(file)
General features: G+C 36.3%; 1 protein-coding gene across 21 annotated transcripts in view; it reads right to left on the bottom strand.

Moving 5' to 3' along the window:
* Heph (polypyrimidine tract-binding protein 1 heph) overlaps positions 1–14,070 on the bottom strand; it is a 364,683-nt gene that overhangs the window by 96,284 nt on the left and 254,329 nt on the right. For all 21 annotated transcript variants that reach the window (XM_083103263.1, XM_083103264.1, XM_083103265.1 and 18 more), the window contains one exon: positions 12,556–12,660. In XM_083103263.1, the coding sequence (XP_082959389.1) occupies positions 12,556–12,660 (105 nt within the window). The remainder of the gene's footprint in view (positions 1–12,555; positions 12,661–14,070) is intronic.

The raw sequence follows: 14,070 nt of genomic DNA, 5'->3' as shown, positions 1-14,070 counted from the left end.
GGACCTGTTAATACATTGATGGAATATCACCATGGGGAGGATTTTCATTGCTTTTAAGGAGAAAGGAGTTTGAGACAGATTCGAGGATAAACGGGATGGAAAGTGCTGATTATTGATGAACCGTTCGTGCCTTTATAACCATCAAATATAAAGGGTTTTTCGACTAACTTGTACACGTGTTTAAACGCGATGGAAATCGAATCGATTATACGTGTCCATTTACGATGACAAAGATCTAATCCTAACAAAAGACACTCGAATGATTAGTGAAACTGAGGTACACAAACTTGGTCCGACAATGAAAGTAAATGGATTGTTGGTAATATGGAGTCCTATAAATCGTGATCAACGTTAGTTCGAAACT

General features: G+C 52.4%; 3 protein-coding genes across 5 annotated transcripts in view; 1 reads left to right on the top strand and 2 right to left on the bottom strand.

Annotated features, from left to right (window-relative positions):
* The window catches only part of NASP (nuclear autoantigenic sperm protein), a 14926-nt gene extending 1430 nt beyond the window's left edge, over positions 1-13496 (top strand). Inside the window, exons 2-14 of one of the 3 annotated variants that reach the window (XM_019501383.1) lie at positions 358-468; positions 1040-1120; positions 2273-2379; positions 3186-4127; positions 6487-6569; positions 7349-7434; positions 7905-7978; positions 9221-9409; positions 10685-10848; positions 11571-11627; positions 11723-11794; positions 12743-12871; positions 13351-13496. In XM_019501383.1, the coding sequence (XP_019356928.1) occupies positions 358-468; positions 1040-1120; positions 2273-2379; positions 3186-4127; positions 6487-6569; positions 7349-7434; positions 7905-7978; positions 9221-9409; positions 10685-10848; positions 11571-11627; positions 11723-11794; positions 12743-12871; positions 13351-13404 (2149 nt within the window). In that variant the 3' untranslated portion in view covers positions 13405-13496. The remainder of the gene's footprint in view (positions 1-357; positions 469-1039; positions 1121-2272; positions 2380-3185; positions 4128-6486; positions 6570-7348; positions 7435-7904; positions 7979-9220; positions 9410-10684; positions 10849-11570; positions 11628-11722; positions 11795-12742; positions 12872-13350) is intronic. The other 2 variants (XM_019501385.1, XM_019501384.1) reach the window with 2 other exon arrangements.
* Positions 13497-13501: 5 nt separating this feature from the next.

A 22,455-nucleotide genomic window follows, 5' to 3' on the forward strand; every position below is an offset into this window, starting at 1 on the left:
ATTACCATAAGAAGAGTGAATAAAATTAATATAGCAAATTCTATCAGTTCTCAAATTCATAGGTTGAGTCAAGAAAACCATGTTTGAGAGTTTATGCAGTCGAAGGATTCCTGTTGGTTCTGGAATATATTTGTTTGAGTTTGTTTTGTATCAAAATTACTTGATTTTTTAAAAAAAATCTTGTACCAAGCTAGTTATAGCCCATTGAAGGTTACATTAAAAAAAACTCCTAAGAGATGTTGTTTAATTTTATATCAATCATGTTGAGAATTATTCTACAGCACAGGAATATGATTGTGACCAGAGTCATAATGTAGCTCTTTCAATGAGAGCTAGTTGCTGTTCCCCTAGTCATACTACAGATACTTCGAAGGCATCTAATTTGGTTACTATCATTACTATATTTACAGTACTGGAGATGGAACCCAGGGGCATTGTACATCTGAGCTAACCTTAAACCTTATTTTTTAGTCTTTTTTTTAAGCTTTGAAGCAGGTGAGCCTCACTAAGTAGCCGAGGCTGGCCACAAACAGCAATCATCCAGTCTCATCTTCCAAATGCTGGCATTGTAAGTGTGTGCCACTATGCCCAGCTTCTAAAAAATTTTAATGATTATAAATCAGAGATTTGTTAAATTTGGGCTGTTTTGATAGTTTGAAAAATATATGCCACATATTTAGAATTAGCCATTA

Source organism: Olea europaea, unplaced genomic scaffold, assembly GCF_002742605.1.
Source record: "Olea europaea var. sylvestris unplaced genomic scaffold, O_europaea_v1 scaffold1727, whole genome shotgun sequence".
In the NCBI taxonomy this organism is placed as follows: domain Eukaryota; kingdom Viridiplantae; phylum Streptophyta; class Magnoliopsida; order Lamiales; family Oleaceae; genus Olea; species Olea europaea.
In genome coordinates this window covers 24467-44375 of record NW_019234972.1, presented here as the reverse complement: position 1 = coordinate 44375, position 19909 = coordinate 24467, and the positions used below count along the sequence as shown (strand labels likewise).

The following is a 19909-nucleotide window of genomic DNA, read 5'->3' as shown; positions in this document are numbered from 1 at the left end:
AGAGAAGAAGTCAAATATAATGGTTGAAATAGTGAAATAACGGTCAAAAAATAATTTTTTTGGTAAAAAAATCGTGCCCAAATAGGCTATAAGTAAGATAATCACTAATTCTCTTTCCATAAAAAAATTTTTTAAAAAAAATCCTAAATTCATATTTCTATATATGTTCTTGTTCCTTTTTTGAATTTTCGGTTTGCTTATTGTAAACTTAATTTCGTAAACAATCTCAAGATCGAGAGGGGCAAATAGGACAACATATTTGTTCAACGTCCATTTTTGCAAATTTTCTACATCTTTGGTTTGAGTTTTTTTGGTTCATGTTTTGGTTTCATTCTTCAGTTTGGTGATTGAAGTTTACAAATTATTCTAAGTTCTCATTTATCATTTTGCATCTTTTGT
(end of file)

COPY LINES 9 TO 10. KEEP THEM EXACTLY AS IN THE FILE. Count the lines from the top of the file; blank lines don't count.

* Positions 13497-13501: 5 nt separating this feature from the next.

A 22,455-nucleotide genomic window follows, 5' to 3' on the forward strand; every position below is an offset into this window, starting at 1 on the left: